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One of the main advantages of creating a computerized gradebook is that the worksheet program can do calculations for you. For example, Excel can calculate the subtotal of points a student earns and then find the percentage of the total points earned.
For a more in-depth discussion on performing calculations in your gradebook, refer to Performing Calculations with Formulas (Windows | Macintosh) or Calculating with Functions.
All calculations must begin with an equals (=) sign.
Cells are referenced by column and row ID. The first cell of the worksheet is cell A1 (column A, row 1).
A colon (:) is used between the cell references to indicate a range (group) of cells. For example, to reference quiz scores in columns D, E, F and G for the student in row 5, the range would be: D5:G5 (D5 through G5).
NOTE: Excel interprets D5:G5 the same as G5:D5.
The Function Wizard/Formula Builder can be used to help walk you through the steps for functions that you are unfamiliar with.
During the semester, you may want to hand out a report to the students showing points earned so far. You can quickly total the points using the SUM function. For more information, refer to Adding a Range of Cells with the SUM Function.
If your final score (or a project or exam grade) is based on a percentage of points earned, you can use Excel to calculate the percentage earned. Just as with a calculator, this is achieved by dividing the earned score by the points possible.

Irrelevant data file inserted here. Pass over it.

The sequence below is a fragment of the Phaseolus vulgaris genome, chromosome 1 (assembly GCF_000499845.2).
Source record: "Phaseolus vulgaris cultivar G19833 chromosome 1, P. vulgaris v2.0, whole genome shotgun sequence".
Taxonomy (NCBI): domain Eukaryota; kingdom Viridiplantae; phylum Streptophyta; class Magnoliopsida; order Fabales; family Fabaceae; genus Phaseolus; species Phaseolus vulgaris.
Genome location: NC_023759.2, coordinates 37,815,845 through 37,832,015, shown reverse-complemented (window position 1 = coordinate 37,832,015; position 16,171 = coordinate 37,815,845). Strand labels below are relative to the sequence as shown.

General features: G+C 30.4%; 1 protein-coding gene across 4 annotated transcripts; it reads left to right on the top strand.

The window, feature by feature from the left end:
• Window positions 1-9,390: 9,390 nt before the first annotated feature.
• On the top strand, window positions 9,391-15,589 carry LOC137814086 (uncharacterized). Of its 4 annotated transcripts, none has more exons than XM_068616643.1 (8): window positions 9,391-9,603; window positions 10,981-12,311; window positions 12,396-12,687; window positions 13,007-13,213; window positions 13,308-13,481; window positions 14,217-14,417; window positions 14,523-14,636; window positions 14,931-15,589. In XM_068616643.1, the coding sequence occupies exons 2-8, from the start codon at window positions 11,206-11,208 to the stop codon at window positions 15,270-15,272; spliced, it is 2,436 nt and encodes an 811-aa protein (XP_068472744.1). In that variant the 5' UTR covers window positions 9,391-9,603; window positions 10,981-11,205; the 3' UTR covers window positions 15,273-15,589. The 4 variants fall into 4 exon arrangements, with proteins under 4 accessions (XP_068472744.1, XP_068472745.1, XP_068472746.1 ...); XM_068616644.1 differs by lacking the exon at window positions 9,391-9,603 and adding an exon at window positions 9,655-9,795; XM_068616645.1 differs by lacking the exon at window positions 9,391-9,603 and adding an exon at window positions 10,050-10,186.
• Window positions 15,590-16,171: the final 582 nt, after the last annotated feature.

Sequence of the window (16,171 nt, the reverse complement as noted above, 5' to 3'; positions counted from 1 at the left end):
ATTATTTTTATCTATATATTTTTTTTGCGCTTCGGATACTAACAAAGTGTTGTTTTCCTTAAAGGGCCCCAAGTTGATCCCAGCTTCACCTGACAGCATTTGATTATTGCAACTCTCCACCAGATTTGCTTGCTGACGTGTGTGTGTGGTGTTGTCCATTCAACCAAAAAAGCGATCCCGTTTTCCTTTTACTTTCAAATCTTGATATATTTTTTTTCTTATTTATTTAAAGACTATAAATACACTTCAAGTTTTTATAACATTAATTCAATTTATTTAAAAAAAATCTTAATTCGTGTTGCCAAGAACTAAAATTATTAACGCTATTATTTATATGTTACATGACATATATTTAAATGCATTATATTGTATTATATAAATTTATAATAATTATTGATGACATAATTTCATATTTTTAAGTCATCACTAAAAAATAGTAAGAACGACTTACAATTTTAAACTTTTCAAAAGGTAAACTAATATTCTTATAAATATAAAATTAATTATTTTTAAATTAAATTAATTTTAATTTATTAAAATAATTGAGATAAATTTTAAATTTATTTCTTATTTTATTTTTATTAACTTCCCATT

EXAMPLE: If D2 contains the points possible and D3 is the points earned, the formula will be =D3/D2 (points earned/points possible).
To calculate a percentage, divide the total score by the total points possible. If you want to use percentages from 0 to 100, multiply the result by 100.
EXAMPLE:
If the perfect total score is in cell D2, then =D3/$D$2*100 will produce a percentage between 1 and 100 for a student's total score.
When copying this formula, you will want to lock in the denominator (D2). To do this, make the reference absolute by adding a dollar sign ($) before the column and row reference.
EXAMPLE:
Instead of D2, it will be $D$2. When the formula is copied, the numerator (D3) will change relative to the new location and the denominator will always remain D2.
HINT: If your formula does not work, make sure you have the correct cells and/or cell range entered into your formula. To troubleshoot your formulas, refer to Correcting Circular References.